It is said that the character of a nation reflects in the way they drive their cars. How do we shape up with continuous and annoying horns being blown, Three-wheeler drivers who weave in and out of lanes, pedestrians and cyclists all over, malfunctioning traffic lights, scant regard for traffic rules, non-observance of give way to traffic on your right, thoughtless parking and general incivility towards other users; poor marks on this account.

Words like "please, thank you, and excuse me" are not in most vocabularies; equals are "machang", elders are "uncles". Few address seniors as "sir" or "madam". In most cultures, people greet each other with a "Good Morning" and part with a "Cheerio" or "Take care". We have the most beautiful "Ayubowan" – may you live long – but seldom use it. It says that you need several dozen facial muscles to frown, but very few to smile. Many in authority seem not to bother. Good cheer is infectious and adversity easier to bear when shared. There is much truth in the definition of a diplomat as "He is one who can tell someone to go to hell in such a nice manner, that he looks forward to the journey". Let us all endeavor to be diplomats, although we wish such unfortunate occasions where immunity need to be invoked, will not arise.

Presently, 90% or more time of bureaucrats accounts for policing, regulating, controlling activities and preventing misuse, and perhaps 10 -15% on really productive work. It is probable that in the more advanced countries, the ratio is reversed. Their procedures are designed for convenience of their clientele – the people whose convenience is a primary consideration. Anyone who betrays that trust, invites the full force of the Law, and nothing of pedigree or interference will prevent this. We treat everyone as a rogue, thus erecting barriers that amount to persecution, of those who seek to get something useful done. On the rare occasions when criminal behaviour is detected, the culprit escapes by paying a "something" or by political interference by the high and mighty. Innocents are harassed and crooks escape. Can this lead possibly to progress and "better governance"? I think not. For example, if four different arms of the administration, all require "originals "of a document for their files, what does one do? It is only a matter of time, before a visa application has a cage which asks "Have you ever successfully committed suicide?"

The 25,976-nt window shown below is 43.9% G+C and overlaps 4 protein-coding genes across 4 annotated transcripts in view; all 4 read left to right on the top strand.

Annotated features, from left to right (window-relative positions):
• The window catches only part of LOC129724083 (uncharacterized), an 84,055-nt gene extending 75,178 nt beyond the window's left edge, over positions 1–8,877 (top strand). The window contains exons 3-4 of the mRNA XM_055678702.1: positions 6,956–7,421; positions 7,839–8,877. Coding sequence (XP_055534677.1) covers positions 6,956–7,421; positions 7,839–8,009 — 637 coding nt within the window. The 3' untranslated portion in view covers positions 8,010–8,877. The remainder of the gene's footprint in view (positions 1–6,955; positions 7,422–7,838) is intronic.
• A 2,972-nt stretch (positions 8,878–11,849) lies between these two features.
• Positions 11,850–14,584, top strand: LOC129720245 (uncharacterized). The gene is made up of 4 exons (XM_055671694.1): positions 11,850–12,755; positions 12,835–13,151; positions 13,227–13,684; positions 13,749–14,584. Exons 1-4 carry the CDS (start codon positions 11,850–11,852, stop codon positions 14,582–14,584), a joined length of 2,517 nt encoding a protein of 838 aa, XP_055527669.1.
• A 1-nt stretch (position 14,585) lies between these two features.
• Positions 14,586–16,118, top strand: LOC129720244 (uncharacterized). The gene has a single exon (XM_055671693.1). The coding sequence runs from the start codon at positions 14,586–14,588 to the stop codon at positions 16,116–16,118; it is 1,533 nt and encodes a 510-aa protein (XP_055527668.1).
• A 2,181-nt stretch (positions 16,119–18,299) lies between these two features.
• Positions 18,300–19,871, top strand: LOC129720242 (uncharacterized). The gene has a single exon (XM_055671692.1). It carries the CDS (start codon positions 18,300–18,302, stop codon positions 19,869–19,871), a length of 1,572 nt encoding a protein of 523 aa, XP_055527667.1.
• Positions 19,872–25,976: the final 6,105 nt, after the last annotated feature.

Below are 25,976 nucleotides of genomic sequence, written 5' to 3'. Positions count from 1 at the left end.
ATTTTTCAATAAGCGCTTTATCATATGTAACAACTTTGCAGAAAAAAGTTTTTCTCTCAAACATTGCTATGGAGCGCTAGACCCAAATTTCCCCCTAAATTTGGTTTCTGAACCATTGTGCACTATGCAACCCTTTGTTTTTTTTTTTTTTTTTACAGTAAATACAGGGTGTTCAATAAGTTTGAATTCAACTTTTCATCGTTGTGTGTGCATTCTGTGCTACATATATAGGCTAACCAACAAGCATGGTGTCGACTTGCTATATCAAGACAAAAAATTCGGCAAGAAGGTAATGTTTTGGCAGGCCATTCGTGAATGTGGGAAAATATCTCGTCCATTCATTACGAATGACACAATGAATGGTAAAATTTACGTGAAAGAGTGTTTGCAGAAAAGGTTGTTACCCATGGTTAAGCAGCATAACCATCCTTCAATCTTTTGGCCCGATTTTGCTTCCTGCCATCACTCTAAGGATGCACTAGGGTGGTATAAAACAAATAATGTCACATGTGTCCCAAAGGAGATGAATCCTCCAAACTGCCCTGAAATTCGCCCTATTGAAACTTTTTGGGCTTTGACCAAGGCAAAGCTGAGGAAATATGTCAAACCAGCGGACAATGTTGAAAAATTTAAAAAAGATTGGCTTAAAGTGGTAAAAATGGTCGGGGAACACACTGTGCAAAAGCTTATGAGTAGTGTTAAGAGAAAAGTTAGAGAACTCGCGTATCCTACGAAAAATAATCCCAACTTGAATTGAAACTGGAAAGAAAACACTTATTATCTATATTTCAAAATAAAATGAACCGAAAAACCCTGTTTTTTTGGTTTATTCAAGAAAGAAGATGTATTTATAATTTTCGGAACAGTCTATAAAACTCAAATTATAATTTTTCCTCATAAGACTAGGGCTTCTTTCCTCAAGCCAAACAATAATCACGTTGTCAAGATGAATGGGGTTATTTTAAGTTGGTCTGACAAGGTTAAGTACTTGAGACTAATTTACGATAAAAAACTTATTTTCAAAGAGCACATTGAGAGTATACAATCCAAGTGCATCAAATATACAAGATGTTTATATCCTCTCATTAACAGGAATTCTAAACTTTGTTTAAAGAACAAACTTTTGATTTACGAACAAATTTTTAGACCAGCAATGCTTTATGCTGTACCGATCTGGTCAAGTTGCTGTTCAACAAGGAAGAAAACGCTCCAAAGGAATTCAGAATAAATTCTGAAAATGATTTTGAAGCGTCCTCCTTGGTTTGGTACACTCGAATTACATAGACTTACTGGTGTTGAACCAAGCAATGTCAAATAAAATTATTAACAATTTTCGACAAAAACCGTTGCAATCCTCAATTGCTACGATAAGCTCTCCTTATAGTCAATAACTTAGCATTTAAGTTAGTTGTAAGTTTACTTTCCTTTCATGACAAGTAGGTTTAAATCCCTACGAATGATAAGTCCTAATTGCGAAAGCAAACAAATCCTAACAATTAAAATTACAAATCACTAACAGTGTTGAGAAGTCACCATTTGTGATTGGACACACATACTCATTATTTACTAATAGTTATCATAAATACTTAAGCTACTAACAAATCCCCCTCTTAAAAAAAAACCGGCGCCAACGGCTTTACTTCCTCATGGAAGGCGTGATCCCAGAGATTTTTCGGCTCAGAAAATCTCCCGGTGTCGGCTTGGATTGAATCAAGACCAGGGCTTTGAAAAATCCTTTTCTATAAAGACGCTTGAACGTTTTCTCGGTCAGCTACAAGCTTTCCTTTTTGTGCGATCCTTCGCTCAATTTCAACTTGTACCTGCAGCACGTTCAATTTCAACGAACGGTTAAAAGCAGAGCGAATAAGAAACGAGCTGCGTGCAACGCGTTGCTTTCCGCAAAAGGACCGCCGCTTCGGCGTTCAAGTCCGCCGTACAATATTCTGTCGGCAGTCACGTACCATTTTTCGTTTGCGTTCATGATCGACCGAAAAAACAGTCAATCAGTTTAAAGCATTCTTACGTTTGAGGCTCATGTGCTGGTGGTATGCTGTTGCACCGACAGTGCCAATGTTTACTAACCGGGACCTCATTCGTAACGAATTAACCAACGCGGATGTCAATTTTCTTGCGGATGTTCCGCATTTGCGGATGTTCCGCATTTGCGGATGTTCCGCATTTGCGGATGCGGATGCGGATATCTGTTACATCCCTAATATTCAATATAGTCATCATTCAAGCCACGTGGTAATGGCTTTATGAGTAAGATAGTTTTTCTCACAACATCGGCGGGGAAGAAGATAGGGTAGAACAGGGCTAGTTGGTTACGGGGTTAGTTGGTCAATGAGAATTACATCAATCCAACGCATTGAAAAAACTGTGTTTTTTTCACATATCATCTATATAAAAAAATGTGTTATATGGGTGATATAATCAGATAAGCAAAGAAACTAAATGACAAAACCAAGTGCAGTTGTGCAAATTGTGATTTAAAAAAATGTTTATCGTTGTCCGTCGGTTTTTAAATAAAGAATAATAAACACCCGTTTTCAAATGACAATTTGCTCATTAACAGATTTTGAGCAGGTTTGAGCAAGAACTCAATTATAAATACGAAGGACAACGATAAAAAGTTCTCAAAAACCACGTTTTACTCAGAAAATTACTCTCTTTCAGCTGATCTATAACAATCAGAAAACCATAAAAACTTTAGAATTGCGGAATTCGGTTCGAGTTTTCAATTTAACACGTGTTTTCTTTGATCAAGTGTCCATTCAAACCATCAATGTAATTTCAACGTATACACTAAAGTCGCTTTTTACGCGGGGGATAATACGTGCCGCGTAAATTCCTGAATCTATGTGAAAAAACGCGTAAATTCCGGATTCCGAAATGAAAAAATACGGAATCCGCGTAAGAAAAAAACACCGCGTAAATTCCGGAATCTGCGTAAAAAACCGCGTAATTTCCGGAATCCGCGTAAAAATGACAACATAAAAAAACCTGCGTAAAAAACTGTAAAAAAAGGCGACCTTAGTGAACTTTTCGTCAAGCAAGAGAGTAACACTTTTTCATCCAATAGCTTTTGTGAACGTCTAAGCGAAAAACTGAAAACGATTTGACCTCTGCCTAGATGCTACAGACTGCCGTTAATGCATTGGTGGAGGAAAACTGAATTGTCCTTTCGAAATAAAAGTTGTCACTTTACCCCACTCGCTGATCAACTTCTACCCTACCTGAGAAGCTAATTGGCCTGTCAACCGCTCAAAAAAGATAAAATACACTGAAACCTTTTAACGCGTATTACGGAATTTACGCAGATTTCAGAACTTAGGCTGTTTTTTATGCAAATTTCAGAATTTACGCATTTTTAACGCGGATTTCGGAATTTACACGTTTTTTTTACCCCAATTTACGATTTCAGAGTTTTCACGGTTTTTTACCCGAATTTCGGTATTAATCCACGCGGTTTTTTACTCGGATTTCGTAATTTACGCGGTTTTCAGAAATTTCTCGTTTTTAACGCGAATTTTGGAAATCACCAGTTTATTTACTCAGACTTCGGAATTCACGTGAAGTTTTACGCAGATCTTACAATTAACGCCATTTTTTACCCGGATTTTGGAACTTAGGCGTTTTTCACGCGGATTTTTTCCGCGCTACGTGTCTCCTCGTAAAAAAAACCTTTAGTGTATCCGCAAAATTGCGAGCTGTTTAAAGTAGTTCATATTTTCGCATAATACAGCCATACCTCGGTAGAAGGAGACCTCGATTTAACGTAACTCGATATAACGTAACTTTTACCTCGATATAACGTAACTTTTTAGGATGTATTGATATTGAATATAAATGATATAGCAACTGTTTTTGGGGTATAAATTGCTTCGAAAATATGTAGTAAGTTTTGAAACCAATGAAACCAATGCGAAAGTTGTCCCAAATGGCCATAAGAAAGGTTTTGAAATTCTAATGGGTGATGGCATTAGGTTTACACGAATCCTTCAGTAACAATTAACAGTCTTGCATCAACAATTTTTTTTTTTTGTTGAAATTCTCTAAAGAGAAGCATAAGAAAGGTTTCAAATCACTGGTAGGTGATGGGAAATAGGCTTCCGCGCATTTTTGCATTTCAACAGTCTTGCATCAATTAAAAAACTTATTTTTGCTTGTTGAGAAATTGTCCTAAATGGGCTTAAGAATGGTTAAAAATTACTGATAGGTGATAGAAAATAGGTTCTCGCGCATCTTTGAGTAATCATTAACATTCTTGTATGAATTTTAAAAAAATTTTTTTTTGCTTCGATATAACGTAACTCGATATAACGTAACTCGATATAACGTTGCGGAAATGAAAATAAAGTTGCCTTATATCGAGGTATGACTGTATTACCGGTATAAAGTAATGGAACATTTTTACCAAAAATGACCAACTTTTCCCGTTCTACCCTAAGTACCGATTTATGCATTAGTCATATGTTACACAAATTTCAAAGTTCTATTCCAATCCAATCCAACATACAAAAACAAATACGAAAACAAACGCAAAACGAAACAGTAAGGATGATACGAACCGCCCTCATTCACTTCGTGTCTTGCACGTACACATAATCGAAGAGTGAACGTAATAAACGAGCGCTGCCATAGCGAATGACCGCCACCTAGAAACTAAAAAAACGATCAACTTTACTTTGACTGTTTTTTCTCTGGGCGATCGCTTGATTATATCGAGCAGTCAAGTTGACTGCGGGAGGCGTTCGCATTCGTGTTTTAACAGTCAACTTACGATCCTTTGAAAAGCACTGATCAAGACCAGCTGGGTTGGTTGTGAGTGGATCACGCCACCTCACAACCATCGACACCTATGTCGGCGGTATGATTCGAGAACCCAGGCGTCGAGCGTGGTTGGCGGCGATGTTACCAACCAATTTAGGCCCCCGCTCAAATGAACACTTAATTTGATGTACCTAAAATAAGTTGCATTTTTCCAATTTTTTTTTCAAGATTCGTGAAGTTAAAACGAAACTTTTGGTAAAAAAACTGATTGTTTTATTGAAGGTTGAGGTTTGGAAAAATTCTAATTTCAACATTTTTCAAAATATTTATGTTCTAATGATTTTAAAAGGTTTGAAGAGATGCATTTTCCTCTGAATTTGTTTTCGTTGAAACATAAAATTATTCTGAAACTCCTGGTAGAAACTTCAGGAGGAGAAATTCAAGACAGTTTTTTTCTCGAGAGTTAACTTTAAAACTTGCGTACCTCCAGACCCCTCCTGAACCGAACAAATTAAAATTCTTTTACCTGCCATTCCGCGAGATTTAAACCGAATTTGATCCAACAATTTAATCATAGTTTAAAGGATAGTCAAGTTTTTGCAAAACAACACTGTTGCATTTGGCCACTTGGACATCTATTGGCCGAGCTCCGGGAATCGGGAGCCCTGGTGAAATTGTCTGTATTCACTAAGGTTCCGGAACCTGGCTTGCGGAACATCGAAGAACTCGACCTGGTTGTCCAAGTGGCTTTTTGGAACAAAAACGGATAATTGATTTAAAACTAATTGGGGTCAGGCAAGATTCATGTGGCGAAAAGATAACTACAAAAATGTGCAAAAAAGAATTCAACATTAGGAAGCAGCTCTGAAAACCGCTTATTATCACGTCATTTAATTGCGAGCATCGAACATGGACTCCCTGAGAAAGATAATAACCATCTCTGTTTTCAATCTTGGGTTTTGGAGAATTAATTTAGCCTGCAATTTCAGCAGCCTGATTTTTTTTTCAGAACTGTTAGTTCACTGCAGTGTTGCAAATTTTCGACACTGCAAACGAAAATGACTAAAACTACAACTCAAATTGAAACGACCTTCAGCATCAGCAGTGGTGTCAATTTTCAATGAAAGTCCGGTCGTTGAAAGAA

The answer might be to cater to the convenience of the people, to wear a smile and greet the person (As air hostesses, do to those boarding a flight). Thai Airways excels, – greeting passengers with a smile, hands folded in salute, lightly bowing, and with a "Sawadee kap". Even the most ill- tempered will be captivated! Should we not emulate such charming ways? Not jump queues, to offer a chair or hold open a door for an elder, to not litter, to not blare our horns, to appreciate a cop directing traffic in pelting rain, and so many other gestures at no cost. Many would find that such courtesies are infectious and smiles would replace frowns, and even when disasters visit us, to find that a burden shared equally, is less burdensome.

Politicians who race past huge traffic jams, with their entourages when gloved hands imperiously wave people away from their privileged cargo, may do well to remember that it is public money that sustains them. Decent behaviour has no cost, but huge benefits. We could then truly be "a land like no other".